Welcome to the bloggy home of Noah Brier. I'm the co-founder of Percolate and general internet tinkerer. This site is about media, culture, technology, and randomness. It's been around since 2004 (I'm pretty sure). Feel free to get in touch. Get in touch.

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House Phone

I keep telling people about how strange it feels to have a land line. Like millions of unhappy AT&T customers I now have to pay an extra $25 a month because my iPhone is so inconsistent in my apartment that I was about ready to lose my mind.

Anyway, I’ve been amazed at what a profound effect on my psyche a couple cordless phones and a Vonage box have had. Mainly, I’ve found it makes me feel married more than just about anything else thus far. (I’ve cleared this post with my wife, so no one should be offended.) What I mean is that there is something about having a communal phone that makes an apartment feel like a home and really makes me feel like I have a family.

Growing up we, like probably all of you, had a land line. Grandma would call the house and while she may have been looking for Dad, she was happy to talk to my sister or myself for a few minutes if we answered the phone. This behavior, obviously, doesn’t happen on a cell phone, where all calls are definitely meant for you. It’s a personal device as opposed to a shared one.

Funnily enough I wrote about just this topic in 2004 for American Demographics in an article about cord cutters:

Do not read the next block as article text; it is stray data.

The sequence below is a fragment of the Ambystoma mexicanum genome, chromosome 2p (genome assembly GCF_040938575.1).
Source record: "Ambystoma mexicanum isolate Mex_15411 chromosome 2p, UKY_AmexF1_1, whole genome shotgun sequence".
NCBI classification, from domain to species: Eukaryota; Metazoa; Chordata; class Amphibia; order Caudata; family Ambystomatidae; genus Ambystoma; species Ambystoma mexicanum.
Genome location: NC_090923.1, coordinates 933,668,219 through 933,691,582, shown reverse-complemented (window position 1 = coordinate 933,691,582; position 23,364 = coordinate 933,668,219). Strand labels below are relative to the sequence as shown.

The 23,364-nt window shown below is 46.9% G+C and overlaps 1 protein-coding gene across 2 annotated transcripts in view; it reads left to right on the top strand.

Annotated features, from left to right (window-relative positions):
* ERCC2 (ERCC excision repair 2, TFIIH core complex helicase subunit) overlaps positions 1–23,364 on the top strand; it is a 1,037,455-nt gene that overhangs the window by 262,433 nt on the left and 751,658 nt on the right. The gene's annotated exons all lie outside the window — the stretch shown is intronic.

Historically, the home telephone has been something that signifies a relationship; it is a number shared among a group of people. “The land line for voice purposes is seen as the communal phone. A grandparent calls the house and doesn’t care who in the family they get,” says Mark Page, vice president of management consulting firm A.T. Kearney, which along with Cambridge University released the Mobinet Index 2004, which examines mobile technology trends around the world. “No one has come up with a communal mobile phone yet.” So, young people today are able to create their own identity completely outside the control of their families.

When I published the article 6 percent of households had only a cell phone, in 2008 The New York Times reported that number had risen to 17 percent and earlier this year that number had risen to nearly 25 percent. Obviously we have known about this for awhile, but I found it no less shocking how big it felt to add a “home” number to my cell phone’s favorites list. Funny how new technology can make old technology feel even more important.

October 3, 2010